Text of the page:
Three generations of the Kim Dynasty have created the most powerful propaganda machine in the world. 

One of the first things he did was to ban all religion in the country, and today the most heinous crime that can be committed is owning a bible or taking part in a Christian service. The people were told “Kim Il-sung is this world's God. Why would this country need the Holy Bible?”. Ownership or participation is a crime that can warrant arrest and execution.

Christianity is a serious threat to the regime, because the gospel challenges the offcial personality cult. There is only one God in North Korea and that is Kim Il-sung. Children are taught their hands will drop o  if they touch a bible. Yet the people are still told: “every citizen in the country enjoys full religious freedom”, but the reality is completely different. In 2005 the United States Commission on International Religious Freedom stated that “five Christians found secretly worshipping were arrested, bound, laid out on a road and run over by a steam roller”.

One of the first things he did was to ban all religion in the country, and today the most heinous crime that can be committed is owning a bible or taking part in a Christian service. The people were told “Kim Il-sung is this world's God. Why would this country need the Holy Bible?”. Ownership or participation is a crime that can warrant arrest and execution.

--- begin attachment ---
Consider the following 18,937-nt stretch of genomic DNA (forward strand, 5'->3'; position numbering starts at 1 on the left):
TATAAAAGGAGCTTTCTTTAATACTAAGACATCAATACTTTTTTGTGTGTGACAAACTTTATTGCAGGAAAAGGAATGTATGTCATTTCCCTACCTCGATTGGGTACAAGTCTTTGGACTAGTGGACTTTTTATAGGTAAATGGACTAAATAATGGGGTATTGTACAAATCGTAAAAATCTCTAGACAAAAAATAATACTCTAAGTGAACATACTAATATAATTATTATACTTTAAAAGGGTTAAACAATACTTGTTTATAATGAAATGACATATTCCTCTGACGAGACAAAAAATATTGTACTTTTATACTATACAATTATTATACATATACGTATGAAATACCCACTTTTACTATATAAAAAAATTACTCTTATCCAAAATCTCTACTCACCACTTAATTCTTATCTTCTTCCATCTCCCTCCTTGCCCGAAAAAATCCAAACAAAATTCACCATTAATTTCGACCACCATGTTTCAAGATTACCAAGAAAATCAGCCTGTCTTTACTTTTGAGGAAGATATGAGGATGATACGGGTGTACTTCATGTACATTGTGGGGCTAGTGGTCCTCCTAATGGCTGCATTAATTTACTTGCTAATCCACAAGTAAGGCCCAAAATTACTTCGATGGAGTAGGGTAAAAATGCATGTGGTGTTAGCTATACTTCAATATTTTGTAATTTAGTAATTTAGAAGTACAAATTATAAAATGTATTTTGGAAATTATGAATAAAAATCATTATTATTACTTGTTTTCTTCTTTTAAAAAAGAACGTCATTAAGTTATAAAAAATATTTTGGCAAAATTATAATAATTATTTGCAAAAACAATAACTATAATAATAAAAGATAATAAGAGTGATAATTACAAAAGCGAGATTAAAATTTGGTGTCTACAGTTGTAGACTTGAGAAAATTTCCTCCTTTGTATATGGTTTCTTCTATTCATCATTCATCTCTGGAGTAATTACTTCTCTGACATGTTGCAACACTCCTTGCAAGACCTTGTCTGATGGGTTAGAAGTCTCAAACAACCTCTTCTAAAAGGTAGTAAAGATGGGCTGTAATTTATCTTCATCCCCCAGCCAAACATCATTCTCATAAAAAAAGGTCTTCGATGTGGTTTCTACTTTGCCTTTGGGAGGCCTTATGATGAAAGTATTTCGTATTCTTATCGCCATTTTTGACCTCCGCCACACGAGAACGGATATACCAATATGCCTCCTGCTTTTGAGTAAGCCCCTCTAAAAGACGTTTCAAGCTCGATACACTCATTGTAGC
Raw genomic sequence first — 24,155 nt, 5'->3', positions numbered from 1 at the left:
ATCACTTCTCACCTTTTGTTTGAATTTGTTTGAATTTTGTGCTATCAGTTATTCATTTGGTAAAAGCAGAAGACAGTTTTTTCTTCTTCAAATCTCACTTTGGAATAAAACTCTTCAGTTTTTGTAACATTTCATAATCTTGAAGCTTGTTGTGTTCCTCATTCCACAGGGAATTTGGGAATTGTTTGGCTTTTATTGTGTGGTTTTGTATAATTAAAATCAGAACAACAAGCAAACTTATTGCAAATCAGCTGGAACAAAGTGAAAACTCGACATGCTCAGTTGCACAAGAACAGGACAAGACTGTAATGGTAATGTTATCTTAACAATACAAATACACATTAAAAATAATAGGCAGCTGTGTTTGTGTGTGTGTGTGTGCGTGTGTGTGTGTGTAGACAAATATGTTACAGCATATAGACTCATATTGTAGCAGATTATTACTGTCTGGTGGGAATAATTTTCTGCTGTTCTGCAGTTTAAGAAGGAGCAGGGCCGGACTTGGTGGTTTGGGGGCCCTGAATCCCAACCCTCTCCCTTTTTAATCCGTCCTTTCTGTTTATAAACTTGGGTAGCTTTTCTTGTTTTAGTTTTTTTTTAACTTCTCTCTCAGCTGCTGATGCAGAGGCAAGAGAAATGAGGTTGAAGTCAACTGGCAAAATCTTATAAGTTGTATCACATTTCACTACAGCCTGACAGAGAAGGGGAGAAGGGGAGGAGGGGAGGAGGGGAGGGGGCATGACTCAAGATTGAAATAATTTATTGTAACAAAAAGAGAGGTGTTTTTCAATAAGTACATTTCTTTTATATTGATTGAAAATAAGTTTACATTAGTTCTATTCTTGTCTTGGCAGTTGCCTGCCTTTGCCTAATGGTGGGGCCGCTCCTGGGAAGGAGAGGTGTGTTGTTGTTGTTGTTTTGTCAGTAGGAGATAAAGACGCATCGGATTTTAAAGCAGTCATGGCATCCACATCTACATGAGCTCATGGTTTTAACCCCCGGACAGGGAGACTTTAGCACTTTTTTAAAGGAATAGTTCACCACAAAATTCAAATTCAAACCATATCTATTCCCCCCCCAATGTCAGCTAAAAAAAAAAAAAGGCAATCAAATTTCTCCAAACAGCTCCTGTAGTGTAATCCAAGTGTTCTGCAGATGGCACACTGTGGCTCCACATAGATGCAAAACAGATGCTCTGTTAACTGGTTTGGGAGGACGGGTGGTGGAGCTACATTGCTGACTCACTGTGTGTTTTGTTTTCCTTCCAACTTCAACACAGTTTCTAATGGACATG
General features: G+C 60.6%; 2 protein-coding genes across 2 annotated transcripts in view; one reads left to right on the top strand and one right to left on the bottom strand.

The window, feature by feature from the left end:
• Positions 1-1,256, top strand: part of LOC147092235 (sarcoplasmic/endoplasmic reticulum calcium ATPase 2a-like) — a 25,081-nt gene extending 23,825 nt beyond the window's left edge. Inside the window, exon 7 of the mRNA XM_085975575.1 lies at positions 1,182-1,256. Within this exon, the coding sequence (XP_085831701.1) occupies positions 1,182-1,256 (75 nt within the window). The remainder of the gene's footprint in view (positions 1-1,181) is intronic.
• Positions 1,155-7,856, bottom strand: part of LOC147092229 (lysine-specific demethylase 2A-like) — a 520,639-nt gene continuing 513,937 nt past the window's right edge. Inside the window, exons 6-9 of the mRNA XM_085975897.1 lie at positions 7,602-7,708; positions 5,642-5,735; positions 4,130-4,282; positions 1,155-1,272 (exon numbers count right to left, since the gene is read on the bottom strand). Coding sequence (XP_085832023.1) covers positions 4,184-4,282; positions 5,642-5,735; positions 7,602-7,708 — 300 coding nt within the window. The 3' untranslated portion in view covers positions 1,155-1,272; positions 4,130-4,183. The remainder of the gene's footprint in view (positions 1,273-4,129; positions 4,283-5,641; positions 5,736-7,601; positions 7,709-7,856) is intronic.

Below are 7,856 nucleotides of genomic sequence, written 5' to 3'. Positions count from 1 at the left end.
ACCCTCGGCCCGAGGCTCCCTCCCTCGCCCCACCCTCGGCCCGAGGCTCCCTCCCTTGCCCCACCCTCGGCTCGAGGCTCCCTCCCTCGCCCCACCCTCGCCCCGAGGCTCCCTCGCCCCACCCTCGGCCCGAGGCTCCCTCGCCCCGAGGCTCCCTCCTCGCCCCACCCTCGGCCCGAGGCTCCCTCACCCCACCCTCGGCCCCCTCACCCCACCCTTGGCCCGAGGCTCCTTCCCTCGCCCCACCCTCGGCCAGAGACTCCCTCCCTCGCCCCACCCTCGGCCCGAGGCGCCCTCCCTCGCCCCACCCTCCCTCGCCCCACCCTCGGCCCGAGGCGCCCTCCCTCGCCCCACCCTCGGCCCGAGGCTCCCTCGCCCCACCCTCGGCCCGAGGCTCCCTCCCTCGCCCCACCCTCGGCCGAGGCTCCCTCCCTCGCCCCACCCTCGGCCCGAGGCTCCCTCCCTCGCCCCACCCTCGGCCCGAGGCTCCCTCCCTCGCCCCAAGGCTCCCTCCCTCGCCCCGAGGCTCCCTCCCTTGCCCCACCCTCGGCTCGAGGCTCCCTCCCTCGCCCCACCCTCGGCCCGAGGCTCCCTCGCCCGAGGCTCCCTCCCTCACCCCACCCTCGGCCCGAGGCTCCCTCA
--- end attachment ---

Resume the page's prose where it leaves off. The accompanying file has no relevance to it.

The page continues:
Christianity is a serious threat to the regime, because the gospel challenges the offcial personality cult. There is only one God in North Korea and that is Kim Il-sung. Children are taught their hands will drop off if they touch a bible. Yet the people are still told: “every citizen in the country enjoys full religious freedom”, but the reality is completely different. In 2005 the United States Commission on International Religious Freedom stated that “five Christians found secretly worshipping were arrested, bound, laid out on a road and run over by a steam roller”.

Today everyone in North Korea wears a badge which depicts Kim Il-sung “the Supreme Leader”, because “the Supreme Leader is alive and with us forever”. The badge needs to be considered as a holy object to be worn on the left breast so it's closest to the heart. The entire population is also provided with a free radio. It's tuned to the 3rd Broadcast and the radio cannot be turned off. If the country needed to be mobilized due to, say, a pre-emptive strike from the South, the Regime would immediately be able to contact the entire population through the radio system.

The entire population is also provided with a free radio. It's turned to the 3rd Broadcast - and the radio cannot be turned off.

Everybody is also provided with a portrait of Kim Il-sung. If you walk past a portrait of him, to demonstrate your loyalty to the Regime, you must be seen to murmur: “Thanks to you, Dear Father, we have such a good life”.